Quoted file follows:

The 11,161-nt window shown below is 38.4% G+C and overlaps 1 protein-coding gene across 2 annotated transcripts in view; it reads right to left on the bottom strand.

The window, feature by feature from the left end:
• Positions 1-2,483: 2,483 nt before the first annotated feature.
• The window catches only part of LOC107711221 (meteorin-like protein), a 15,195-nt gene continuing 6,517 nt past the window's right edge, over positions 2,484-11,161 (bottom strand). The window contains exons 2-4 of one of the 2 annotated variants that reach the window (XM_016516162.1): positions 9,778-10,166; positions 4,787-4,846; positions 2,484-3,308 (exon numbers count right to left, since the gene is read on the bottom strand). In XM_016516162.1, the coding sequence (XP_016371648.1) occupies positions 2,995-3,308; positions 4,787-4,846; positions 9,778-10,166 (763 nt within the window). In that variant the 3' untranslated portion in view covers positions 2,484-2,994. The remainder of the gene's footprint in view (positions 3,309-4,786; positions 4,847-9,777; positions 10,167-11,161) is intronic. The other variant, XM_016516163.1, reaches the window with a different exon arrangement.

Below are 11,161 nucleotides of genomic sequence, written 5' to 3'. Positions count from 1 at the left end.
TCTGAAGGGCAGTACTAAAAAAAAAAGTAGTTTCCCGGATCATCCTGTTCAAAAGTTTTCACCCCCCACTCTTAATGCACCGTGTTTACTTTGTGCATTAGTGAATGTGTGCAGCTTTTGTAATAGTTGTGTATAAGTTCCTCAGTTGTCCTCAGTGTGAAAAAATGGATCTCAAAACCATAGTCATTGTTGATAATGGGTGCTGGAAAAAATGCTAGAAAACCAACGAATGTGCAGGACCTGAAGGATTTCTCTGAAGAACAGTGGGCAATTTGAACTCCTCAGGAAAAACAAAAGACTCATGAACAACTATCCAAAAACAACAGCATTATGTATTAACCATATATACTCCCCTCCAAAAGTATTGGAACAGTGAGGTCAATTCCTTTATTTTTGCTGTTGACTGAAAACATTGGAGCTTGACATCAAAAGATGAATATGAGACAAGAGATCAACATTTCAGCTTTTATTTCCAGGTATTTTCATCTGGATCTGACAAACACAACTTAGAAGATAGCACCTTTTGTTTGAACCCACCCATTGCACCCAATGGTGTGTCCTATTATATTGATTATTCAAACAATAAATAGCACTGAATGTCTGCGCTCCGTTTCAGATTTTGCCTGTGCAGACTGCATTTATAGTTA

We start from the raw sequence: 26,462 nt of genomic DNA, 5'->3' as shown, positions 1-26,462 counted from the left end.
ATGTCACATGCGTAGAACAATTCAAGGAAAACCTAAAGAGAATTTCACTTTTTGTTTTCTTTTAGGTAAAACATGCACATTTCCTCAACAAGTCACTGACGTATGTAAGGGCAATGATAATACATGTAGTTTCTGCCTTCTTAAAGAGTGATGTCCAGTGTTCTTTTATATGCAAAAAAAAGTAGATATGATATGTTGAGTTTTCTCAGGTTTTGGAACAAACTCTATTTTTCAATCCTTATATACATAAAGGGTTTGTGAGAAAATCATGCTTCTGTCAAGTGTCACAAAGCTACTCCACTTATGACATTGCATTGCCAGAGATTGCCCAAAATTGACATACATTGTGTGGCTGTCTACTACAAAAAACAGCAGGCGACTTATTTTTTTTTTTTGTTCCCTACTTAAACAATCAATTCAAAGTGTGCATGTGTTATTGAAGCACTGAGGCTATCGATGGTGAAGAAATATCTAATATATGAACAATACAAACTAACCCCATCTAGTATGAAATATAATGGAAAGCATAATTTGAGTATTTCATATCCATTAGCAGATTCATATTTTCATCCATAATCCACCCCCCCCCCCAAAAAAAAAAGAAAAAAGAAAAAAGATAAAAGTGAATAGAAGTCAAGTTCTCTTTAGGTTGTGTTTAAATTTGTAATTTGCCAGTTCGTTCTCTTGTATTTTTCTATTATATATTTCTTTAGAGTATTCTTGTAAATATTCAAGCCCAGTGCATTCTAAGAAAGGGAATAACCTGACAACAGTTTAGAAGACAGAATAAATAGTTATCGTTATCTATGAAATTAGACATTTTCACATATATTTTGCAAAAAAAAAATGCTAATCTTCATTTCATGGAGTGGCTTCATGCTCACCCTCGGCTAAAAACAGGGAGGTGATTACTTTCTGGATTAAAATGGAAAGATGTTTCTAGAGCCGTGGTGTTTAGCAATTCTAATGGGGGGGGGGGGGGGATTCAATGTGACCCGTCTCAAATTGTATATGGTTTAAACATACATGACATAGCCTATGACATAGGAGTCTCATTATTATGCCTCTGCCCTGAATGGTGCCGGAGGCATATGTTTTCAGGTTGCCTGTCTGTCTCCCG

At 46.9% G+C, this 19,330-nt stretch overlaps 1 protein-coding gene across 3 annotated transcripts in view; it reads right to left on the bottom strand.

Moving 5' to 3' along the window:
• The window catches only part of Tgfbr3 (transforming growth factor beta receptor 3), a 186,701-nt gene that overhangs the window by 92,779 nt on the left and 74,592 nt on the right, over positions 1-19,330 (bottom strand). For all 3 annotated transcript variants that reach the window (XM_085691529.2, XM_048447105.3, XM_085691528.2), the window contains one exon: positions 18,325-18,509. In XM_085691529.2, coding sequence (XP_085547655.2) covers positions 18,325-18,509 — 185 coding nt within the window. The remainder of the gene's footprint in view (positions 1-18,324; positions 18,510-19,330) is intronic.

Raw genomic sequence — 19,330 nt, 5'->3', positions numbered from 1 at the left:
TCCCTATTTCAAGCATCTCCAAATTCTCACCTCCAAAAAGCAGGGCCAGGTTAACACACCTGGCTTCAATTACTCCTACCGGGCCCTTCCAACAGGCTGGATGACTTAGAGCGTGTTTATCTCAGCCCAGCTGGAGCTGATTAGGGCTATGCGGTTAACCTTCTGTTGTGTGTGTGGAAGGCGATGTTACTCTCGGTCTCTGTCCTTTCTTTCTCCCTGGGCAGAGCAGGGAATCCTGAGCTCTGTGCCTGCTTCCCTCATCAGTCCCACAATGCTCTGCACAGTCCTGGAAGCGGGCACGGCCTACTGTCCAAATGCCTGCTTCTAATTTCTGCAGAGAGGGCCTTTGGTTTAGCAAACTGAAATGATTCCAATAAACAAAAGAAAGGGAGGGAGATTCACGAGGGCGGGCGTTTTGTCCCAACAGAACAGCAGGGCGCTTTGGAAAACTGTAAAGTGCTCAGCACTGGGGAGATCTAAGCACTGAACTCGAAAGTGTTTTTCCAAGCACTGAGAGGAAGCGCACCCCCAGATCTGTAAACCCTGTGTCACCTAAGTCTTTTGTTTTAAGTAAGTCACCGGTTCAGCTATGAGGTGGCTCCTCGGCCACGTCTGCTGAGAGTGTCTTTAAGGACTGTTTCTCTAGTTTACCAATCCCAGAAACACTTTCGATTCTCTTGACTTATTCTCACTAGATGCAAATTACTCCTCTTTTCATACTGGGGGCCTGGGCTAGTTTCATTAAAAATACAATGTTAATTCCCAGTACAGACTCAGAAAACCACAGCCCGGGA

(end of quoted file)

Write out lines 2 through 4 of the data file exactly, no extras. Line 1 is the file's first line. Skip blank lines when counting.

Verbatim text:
The window, feature by feature from the left end:
• Positions 1-2,483: 2,483 nt before the first annotated feature.
• The window catches only part of LOC107711221 (meteorin-like protein), a 15,195-nt gene continuing 6,517 nt past the window's right edge, over positions 2,484-11,161 (bottom strand). The window contains exons 2-4 of one of the 2 annotated variants that reach the window (XM_016516162.1): positions 9,778-10,166; positions 4,787-4,846; positions 2,484-3,308 (exon numbers count right to left, since the gene is read on the bottom strand). In XM_016516162.1, the coding sequence (XP_016371648.1) occupies positions 2,995-3,308; positions 4,787-4,846; positions 9,778-10,166 (763 nt within the window). In that variant the 3' untranslated portion in view covers positions 2,484-2,994. The remainder of the gene's footprint in view (positions 3,309-4,786; positions 4,847-9,777; positions 10,167-11,161) is intronic. The other variant, XM_016516163.1, reaches the window with a different exon arrangement.